Background/Context: The influence of non-school based venues has been historically significant for people of African descent who have often had to buttress their schoolhouse experiences with support from community-based influences. For example, Black churches, barbershops and athletic environments like basketball courts, and soccer and cricket clubs are particularly relevant for Black males in spaces like Bermuda and urban communities in the United States.
Purpose/Objective/Research Question/Focus of Study: Drawing on a larger oral history project, this paper reports the findings of a secondary narrative analysis of a Black Bermudian male to provide an in-depth understanding of his in-school and out-of-school educational experiences, identity construction and success. The authors seek to answer the following research question: How does a Black Bermudian male describe the impact of his ethnic community for shaping his successful educational journey?
Research Design: While the larger oral history study includes data collected from 12 Black Bermudian males, the scope of this article specifically focuses on the secondary narrative analysis of the experiences of one of the participants, Brandon Smith. As a published author, high-ranking civil servant, and prominent community leader, Brandon is arguably one of the most successful Black Bermudian males of his generation.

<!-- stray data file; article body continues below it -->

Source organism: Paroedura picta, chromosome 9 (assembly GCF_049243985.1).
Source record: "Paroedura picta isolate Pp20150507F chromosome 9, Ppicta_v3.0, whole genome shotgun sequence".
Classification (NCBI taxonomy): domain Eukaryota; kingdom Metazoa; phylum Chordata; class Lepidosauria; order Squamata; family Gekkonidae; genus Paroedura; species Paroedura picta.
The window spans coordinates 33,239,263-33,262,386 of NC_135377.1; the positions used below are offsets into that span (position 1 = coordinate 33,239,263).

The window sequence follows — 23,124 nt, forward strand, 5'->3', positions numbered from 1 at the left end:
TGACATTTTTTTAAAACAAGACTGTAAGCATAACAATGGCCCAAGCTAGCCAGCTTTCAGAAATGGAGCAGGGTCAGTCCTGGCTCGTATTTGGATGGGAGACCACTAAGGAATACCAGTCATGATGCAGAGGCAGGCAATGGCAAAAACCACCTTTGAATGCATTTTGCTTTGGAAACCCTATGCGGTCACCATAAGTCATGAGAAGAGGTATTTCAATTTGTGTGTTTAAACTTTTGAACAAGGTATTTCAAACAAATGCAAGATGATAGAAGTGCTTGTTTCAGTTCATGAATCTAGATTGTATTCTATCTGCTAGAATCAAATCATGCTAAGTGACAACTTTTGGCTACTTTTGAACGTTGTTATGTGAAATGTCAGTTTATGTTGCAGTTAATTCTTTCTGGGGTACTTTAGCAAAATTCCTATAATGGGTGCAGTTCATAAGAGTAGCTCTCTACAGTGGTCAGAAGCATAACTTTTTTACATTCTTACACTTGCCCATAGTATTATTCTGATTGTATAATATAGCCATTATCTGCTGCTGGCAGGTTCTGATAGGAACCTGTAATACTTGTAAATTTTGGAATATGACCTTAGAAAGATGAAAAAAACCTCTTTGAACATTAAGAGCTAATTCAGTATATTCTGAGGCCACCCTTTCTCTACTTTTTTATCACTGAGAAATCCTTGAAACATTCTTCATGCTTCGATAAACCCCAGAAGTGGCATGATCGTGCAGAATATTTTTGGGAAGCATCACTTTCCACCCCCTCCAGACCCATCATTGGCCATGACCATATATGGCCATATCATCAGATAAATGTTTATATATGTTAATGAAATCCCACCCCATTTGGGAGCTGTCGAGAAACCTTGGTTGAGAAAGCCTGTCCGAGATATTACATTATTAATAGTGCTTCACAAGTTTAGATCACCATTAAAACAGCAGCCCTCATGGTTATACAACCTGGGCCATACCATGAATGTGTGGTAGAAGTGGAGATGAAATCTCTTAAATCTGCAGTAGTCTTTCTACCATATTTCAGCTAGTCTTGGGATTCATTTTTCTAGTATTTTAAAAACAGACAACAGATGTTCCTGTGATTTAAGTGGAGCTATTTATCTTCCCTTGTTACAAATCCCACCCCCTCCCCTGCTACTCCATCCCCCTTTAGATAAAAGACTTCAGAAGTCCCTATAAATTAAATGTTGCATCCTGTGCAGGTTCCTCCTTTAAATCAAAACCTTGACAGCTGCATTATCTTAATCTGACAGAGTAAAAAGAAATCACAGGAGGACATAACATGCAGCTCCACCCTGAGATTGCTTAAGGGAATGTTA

Findings/Results: The results of the study reveal that the participantís educational success was undergirded by his exposure to varying constructs related to his personal and cultural identity; exposure to engaged educators, mentors, spaces, and opportunities in elementary, secondary, and post-secondary settings; and exposure to mechanisms of identity and success in the geographical spaces of Bermuda, the Caribbean, and the United States.
Conclusions/Recommendations: Three subsections of the participantís exposure are discussed in the manuscript: nondeficit community and school-based exposure, multigenerational academically legitimizing support, and border crossing exposure. This study suggests that a Black Bermudian male can experience educational success when his educational journey inside and outside of school provides balance between his knowledge and acceptance of his identity. The authors contend that the schoolhouse is not the only space or variable that defines or prepares Black males for academic (or personal) success. Furthermore, many students who identify as African American in school may also have familial connections to the Caribbean, Africa, South America, Europe, Bermuda, and other jurisdictions. As such, educators should consider the significance of regional differences on Black male identities (e.g., North, South, East, West, Midwestern), and find ways to help students see relevance between their personal identities and larger causes and contexts.